The deal appeared to put the stock market at ease as numbers were slightly up Monday morning. Globally, Asian markets rallied, and European markets inched higher, indicating foreign investors are relieved an agreement was reached.
In the U.S., the Dow Jones Industrials tumbled down 127 points after an early uptick Monday.
On the Chicago Mercantile Exchange Group trading floor and on Wall Street in New York, stocks rose more than 1 percent, a relief over the last-minute deal in Washington to raise the U.S. borrowing limit and cut the deficit to avoid a nationwide financial meltdown.
But experts on the trading floor and analysts say Americans still may need to beware of interest rates.
"The short term is, we do have a relief market going on with our rally in the equities. But the long term is that, over the weekend, our economy suddenly didn't get better either," said Scott Shellady/ICAP derivatives manager.
Shellady says rating agencies, which review bonds in the U.S., may still under rate them because of the overall turmoil and because the government deal reduces the deficit by $2.4 trillion, which still may not be enough.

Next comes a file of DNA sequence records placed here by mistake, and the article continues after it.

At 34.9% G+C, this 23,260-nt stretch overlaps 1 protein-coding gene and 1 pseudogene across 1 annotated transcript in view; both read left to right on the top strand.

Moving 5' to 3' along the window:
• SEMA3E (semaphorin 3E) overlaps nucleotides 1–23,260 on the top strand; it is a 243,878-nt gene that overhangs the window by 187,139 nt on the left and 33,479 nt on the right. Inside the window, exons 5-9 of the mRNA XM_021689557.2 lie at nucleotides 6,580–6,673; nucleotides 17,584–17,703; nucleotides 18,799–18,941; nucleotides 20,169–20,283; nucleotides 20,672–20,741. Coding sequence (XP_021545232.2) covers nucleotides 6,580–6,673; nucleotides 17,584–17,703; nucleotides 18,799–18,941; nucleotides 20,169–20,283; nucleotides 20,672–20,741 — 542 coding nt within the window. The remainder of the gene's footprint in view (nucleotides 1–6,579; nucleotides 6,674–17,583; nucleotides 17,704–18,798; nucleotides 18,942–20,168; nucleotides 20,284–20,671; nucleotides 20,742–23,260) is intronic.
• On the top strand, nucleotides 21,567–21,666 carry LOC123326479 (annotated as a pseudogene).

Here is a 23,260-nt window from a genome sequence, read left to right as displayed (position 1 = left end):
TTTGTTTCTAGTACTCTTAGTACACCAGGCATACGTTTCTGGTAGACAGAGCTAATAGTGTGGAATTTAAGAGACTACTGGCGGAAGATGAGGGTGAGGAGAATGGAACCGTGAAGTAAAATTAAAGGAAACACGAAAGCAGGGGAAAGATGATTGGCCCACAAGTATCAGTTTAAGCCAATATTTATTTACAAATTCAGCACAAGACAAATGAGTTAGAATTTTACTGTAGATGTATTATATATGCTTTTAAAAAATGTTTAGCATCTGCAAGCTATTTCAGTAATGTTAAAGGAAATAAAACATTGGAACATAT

That could mean higher interest rates on mortgages or credit cards without a locked rate.
"Even you get though you got a debt deal, that doesn't get you out of the woods for a debt downgrade. A debt downgrade absolutely could have an effect on you or I for what we pay for credit cards or mortgage rates, because those rates look likely to rise rather than fall in that situation," Shellady said.
"This deal is not perfect, nor the deal many of us would have made ourselves, but in the end and after weeks of partisan differences, both sides have come together and compromised to avoid an economic catastrophe," Illinois Democratic Sen. Dick Durbin wrote in a statement.
Republican Illinois Sen. Mark Kirk is also optimistic that the bipartisan deal will pass.
"I think it will face a very good prospect in the Senate, well over 60 senators will support it. In the House, they're going to be counting votes, but because Republican Speaker John Boehner and Democratic Minority Leader Nancy Pelosi both backed the deal, I think they'll find the votes," Kirk told ABC7 Monday.
Other Illinois politicians have spoken out with their reactions to the deal.
Financial experts say that even with the deal in place, some 401K plans can take a minor hit, at least in the short term. They do say, however, that most balanced, responsible 401K plans should be able to recover.
Most lawmakers are hoping to get the deal done and get all the votes and have the legislation passed by Tuesday night to avoid a large financial catastrophe.